Others have had bigger beefs with the society's new ventures. A group of writers and photographers has sued National Geographic, claiming it improperly reused their magazine stories and pictures on a CD-ROM.

The flagship magazine, eager to compete for scoops, also found itself in hot water after doubts were raised about the authenticity of a fossil featured in a story. The fossil from China, which appeared to show feathers on a dinosaur, was unveiled last October as an important discovery, but a panel of scientists determined this week that it was really a composite of at least two animals.

National Geographic editor Bill Allen said the magazine has a writer looking into the sequence of events involving the fossil. He expects to publish the story this fall.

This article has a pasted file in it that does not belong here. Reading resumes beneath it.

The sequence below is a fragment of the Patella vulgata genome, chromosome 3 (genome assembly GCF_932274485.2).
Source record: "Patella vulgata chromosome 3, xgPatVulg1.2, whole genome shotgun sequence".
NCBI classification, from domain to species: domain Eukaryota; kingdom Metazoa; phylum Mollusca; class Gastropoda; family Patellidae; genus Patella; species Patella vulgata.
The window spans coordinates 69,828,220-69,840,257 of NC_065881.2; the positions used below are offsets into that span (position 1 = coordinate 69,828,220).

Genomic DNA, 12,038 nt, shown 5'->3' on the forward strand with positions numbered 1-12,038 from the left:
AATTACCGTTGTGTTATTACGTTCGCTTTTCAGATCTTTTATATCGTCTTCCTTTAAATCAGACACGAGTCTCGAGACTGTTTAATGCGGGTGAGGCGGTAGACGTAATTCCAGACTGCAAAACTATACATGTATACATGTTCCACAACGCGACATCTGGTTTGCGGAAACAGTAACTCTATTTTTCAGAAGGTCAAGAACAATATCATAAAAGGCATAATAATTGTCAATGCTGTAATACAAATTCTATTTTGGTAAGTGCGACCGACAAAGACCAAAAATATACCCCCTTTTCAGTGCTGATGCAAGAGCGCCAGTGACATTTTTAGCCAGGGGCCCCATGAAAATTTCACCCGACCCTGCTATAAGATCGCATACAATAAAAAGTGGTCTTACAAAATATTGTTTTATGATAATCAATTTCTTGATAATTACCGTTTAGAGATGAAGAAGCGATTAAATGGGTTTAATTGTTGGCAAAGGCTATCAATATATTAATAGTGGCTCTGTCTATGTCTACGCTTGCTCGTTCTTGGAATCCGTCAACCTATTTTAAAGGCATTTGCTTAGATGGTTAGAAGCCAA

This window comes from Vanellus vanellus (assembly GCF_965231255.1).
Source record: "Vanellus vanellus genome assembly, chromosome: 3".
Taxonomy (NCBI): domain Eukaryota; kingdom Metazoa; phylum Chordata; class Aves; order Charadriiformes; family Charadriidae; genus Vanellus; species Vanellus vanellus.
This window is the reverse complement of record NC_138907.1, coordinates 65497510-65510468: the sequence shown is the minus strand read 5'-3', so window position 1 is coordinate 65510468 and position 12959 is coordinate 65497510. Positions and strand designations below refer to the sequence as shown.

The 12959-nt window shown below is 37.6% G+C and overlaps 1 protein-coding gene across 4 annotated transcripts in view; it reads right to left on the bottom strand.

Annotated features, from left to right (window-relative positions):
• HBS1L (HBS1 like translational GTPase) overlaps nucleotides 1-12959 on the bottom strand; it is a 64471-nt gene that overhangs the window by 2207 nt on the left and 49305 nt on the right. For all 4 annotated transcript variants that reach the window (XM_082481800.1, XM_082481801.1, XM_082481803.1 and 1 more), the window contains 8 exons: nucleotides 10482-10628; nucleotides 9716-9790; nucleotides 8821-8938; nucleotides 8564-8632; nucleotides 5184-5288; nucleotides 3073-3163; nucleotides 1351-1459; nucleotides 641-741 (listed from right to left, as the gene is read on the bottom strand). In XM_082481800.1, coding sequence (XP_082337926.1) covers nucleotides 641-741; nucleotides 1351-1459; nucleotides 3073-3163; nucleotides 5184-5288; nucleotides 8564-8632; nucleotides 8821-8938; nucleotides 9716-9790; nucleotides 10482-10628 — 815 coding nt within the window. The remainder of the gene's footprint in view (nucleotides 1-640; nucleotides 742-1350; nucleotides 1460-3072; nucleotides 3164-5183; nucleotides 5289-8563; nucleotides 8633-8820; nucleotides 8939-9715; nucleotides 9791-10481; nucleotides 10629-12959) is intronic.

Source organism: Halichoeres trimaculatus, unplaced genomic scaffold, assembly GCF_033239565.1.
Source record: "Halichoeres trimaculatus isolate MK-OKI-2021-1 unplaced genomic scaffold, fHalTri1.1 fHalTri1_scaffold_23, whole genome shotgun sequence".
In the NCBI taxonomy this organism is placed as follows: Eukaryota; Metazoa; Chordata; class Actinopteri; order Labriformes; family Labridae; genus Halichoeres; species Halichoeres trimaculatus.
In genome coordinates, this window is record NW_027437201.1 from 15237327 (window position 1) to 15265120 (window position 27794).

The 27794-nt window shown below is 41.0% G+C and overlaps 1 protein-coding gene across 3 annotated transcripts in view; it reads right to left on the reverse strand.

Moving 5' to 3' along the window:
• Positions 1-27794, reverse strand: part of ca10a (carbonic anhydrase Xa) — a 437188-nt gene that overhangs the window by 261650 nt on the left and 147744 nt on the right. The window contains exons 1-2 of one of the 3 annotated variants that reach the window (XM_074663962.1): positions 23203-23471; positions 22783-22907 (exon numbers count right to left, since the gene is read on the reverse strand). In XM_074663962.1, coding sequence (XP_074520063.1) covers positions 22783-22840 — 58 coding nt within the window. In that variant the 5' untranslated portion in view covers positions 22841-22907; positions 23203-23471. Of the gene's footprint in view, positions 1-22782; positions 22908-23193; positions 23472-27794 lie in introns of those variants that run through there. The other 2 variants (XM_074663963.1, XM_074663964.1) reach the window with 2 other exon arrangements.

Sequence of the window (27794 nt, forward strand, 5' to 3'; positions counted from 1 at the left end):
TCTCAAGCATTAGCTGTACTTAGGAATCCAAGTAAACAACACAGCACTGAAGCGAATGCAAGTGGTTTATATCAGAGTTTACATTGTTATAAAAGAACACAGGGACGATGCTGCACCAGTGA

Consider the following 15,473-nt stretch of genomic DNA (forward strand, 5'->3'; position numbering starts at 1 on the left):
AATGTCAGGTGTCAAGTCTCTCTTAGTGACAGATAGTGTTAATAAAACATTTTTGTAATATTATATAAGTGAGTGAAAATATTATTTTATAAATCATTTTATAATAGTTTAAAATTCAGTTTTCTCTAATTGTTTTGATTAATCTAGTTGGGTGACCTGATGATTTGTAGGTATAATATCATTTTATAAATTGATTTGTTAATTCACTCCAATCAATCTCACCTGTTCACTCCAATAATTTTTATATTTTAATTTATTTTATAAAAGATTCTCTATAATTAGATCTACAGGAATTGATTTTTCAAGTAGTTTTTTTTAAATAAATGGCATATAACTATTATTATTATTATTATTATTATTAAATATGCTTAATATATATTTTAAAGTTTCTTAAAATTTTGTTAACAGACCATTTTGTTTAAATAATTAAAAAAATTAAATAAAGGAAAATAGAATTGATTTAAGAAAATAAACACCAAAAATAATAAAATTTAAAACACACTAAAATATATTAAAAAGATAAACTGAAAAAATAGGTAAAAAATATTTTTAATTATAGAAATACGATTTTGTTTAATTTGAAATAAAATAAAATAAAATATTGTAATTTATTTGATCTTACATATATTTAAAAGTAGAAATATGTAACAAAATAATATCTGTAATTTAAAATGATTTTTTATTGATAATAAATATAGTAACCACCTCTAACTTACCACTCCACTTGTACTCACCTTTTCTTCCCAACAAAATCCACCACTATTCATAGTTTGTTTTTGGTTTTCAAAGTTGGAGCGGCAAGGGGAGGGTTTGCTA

"It's one of those things you wish would never happen," Mr. Allen said. "God knows the lengths we go to to be accurate. But if we make a mistake, it makes news, and I think that's a tribute to our reputation" for accuracy.

There may be more road bumps ahead for National Geographic as it reshapes itself. But in the words of President John Fahey, the alternative of being left behind is not acceptable.

"We need to make sure this organization is as relevant, highly regarded and influential over the next 100 years as it has been over the past 100 years," Mr. Fahey said. "Our great challenge is the balancing act: How do we modernize ourselves while preserving our tradition?"